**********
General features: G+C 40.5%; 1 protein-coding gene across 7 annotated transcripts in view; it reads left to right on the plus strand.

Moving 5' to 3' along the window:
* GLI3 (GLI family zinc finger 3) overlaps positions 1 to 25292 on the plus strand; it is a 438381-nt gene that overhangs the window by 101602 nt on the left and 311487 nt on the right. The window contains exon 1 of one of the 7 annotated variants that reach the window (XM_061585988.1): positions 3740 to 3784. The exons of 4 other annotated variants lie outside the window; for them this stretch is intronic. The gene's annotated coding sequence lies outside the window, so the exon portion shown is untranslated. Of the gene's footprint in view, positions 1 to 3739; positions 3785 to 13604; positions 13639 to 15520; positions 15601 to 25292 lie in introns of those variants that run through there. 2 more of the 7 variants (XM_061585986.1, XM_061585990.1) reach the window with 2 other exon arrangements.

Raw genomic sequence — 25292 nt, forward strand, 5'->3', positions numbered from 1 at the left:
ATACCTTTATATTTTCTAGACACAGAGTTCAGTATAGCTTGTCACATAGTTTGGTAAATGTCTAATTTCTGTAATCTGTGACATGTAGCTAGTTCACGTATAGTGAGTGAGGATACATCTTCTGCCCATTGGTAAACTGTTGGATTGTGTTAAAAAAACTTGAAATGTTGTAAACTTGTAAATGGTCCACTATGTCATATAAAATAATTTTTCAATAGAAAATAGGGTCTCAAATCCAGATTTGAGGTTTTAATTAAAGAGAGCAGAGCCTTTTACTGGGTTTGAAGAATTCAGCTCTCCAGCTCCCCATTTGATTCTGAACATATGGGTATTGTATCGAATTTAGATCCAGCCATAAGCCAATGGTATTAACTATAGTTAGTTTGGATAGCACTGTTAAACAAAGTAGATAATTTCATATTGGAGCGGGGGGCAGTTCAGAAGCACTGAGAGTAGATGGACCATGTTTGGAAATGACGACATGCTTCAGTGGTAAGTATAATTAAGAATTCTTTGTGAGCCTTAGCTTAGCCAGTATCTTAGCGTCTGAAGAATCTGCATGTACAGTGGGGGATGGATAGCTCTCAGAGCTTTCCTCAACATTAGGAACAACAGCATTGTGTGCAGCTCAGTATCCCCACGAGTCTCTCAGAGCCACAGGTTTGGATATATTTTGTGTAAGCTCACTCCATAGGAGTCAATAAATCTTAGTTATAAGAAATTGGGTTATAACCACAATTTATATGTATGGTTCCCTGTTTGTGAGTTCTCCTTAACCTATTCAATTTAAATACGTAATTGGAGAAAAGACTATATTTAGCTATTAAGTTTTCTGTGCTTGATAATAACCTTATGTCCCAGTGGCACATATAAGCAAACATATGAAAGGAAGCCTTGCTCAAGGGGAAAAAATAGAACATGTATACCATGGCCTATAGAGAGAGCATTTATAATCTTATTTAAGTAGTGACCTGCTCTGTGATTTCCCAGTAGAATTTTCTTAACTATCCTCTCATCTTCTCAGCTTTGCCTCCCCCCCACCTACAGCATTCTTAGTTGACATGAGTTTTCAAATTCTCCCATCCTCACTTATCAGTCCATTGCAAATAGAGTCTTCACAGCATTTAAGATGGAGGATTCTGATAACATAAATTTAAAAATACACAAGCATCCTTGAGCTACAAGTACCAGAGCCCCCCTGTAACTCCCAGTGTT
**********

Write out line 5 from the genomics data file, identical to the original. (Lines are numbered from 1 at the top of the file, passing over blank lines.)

ATACCTTTATATTTTCTAGACACAGAGTTCAGTATAGCTTGTCACATAGTTTGGTAAATGTCTAATTTCTGTAATCTGTGACATGTAGCTAGTTCACGTATAGTGAGTGAGGATACATCTTCTGCCCATTGGTAAACTGTTGGATTGTGTTAAAAAAACTTGAAATGTTGTAAACTTGTAAATGGTCCACTATGTCATATAAAATAATTTTTCAATAGAAAATAGGGTCTCAAATCCAGATTTGAGGTTTTAATTAAAGAGAGCAGAGCCTTTTACTGGGTTTGAAGAATTCAGCTCTCCAGCTCCCCATTTGATTCTGAACATATGGGTATTGTATCGAATTTAGATCCAGCCATAAGCCAATGGTATTAACTATAGTTAGTTTGGATAGCACTGTTAAACAAAGTAGATAATTTCATATTGGAGCGGGGGGCAGTTCAGAAGCACTGAGAGTAGATGGACCATGTTTGGAAATGACGACATGCTTCAGTGGTAAGTATAATTAAGAATTCTTTGTGAGCCTTAGCTTAGCCAGTATCTTAGCGTCTGAAGAATCTGCATGTACAGTGGGGGATGGATAGCTCTCAGAGCTTTCCTCAACATTAGGAACAACAGCATTGTGTGCAGCTCAGTATCCCCACGAGTCTCTCAGAGCCACAGGTTTGGATATATTTTGTGTAAGCTCACTCCATAGGAGTCAATAAATCTTAGTTATAAGAAATTGGGTTATAACCACAATTTATATGTATGGTTCCCTGTTTGTGAGTTCTCCTTAACCTATTCAATTTAAATACGTAATTGGAGAAAAGACTATATTTAGCTATTAAGTTTTCTGTGCTTGATAATAACCTTATGTCCCAGTGGCACATATAAGCAAACATATGAAAGGAAGCCTTGCTCAAGGGGAAAAAATAGAACATGTATACCATGGCCTATAGAGAGAGCATTTATAATCTTATTTAAGTAGTGACCTGCTCTGTGATTTCCCAGTAGAATTTTCTTAACTATCCTCTCATCTTCTCAGCTTTGCCTCCCCCCCACCTACAGCATTCTTAGTTGACATGAGTTTTCAAATTCTCCCATCCTCACTTATCAGTCCATTGCAAATAGAGTCTTCACAGCATTTAAGATGGAGGATTCTGATAACATAAATTTAAAAATACACAAGCATCCTTGAGCTACAAGTACCAGAGCCCCCCTGTAACTCCCAGTGTT